PH: A verbal agreement existed, and said that no barriers would be raised if any party decided to return to its original form.


TSS: PM Mikuláš Dzurinda said in an interview for this paper that "everybody who says the agreement existed is lying".

PH: I say to Mikuláš Dzurinda that anyone who says that is not telling the truth.


TSS: Have disputes between the KDH and SDKÚ over the last four years damaged your relationship beyond the point of working together in the future?

PH: We have indeed had different opinions on many issues, but the misunderstandings were not so intense as to prevent co-operation between the parties or their representatives after the elections. Long before thinking about how the new cabinet would look, the KDH launched an initiative to form a right wing cabinet, which we think would be a good solution for Slovakia. Today we consider right wing parties to be the SMK [ethnic Hungarian party], the KDH and SDKÚ.


TSS: Is Ano one of the right wing parties that you would be willing to work with after the elections?

PH: The KDH is in favour of a stable cabinet. A right wing cabinet is a priority. Today's polls, however, show that it will not be possible to create an exclusively right wing government. As the KDH rejects cooperation with the HZDS and SNS [opposition parties], the only other parties that can be considered for a [coalition] agreement are [non-parliamentary] Smer and Ano. The KDH sees Ano as more right wing than Smer, and therefore we prefer this party. That doesn't mean that in the interest of stable and peaceful political development the KDH would not be prepared to work with other parties.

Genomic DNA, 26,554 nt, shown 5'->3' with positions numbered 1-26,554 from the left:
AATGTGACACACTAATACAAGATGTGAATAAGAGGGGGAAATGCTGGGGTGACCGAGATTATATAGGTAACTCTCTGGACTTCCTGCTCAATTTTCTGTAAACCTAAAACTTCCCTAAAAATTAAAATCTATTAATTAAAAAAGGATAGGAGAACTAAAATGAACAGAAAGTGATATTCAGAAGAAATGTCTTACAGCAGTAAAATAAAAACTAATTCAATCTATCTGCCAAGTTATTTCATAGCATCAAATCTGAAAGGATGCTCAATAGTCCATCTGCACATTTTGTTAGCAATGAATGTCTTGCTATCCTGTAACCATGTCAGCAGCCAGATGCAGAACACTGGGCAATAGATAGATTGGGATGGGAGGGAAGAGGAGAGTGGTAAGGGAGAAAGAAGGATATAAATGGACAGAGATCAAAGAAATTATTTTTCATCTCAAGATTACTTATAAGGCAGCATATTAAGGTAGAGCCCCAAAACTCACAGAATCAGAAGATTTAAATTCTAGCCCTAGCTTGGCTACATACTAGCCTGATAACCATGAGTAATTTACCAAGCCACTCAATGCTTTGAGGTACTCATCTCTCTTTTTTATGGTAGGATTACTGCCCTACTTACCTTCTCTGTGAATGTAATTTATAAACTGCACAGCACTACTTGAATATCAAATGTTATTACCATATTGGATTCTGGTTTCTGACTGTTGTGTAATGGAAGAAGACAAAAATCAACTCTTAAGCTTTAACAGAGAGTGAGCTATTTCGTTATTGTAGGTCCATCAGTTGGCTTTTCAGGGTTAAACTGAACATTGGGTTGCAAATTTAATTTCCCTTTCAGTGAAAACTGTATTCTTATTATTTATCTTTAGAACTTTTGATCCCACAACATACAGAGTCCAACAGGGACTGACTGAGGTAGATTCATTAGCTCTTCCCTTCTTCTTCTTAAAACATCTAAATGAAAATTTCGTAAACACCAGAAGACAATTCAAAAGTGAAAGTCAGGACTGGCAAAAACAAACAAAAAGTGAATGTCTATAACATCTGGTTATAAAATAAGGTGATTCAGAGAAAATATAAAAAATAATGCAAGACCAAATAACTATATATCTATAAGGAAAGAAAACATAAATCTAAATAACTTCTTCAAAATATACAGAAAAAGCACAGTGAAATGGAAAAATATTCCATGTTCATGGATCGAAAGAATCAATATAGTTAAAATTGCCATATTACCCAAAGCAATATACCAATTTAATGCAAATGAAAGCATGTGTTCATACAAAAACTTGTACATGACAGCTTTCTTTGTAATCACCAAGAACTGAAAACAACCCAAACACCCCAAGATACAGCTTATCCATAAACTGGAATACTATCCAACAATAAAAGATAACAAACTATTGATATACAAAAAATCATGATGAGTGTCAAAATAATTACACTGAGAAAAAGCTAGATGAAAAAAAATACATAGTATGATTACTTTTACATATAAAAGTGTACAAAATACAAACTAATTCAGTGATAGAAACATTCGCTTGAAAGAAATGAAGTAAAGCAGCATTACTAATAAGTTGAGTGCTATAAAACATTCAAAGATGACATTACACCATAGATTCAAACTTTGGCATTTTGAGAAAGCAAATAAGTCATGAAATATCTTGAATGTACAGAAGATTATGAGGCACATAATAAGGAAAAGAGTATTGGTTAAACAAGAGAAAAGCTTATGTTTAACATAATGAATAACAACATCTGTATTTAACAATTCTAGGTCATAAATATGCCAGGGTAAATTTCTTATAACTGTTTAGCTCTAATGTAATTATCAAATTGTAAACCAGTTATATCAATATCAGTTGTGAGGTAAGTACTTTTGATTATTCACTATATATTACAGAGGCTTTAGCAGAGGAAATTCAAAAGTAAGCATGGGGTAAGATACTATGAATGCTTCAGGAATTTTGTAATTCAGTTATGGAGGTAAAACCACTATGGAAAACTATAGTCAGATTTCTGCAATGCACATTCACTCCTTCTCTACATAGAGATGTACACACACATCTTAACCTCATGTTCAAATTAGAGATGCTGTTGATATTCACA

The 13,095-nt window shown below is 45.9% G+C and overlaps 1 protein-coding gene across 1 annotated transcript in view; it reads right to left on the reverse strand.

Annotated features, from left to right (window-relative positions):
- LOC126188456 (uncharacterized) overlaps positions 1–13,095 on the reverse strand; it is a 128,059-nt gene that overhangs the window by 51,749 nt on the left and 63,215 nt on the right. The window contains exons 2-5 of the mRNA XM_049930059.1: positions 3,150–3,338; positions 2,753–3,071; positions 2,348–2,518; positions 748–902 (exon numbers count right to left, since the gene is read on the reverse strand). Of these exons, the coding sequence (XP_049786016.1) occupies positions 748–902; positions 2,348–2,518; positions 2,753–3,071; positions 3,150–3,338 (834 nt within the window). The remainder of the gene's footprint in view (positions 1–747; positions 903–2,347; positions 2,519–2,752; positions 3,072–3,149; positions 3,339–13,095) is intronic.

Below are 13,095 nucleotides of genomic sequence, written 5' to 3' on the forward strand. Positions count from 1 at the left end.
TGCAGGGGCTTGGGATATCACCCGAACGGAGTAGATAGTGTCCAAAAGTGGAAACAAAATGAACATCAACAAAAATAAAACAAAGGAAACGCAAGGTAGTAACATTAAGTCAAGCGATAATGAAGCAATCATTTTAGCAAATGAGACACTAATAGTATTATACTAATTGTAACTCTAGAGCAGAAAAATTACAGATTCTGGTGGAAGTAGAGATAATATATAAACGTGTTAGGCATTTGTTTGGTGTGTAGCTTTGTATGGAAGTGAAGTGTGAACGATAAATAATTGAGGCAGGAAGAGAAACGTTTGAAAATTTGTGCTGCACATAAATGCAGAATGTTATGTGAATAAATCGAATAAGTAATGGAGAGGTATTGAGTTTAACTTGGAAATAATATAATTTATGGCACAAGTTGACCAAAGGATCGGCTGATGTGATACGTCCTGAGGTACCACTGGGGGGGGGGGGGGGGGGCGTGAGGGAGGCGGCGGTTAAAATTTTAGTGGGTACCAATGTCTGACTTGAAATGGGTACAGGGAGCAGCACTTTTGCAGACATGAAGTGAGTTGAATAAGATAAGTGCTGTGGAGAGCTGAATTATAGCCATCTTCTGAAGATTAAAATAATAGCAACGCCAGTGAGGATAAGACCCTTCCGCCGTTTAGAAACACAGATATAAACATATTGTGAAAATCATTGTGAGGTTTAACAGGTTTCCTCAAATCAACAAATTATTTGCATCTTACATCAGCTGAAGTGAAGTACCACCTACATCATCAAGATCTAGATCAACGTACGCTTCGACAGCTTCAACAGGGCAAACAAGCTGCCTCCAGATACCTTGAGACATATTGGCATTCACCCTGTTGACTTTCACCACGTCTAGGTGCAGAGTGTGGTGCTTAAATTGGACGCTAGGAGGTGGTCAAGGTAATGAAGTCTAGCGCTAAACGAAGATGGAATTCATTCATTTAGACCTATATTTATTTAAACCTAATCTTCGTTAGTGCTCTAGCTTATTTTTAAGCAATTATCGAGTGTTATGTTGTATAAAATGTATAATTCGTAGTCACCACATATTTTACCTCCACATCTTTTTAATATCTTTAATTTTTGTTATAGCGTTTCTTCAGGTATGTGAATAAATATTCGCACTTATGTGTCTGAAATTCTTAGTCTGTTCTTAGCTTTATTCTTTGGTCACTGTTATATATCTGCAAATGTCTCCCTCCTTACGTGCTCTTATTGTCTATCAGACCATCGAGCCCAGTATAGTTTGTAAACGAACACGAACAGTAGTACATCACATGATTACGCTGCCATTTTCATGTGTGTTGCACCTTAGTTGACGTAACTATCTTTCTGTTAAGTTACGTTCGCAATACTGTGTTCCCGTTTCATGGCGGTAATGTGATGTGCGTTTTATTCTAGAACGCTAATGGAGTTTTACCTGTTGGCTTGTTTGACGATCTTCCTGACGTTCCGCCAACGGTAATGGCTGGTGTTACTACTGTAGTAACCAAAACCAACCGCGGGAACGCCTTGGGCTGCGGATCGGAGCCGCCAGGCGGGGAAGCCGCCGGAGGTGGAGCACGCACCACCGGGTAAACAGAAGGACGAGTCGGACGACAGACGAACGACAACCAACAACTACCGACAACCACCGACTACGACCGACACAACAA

TSS: What about the HZD [splinter from Mečiar's HZDS]?

PH: At this moment I am reserved about the HZD. Let's not be influenced by the public opinion that so far has been shown in only two surveys [giving the HZD about seven per cent, more than enough support to enter parliament - ed. note]. I think, however, that it will not be necessary to co-operate with this party after the elections in order to create a stable cabinet.


TSS: If we define the Mečiar years as "isolation", the Dzurinda government as "a return to the civilized world", what will the next cabinet be about?

PH: Stability, peace, a new political culture, integration into transatlantic and European structures, a completely new position for the Slovak Republic in integrated Europe, and in globalization as a whole, where Slovakia will have to prove its ability to be autonomous, independent and sovereign.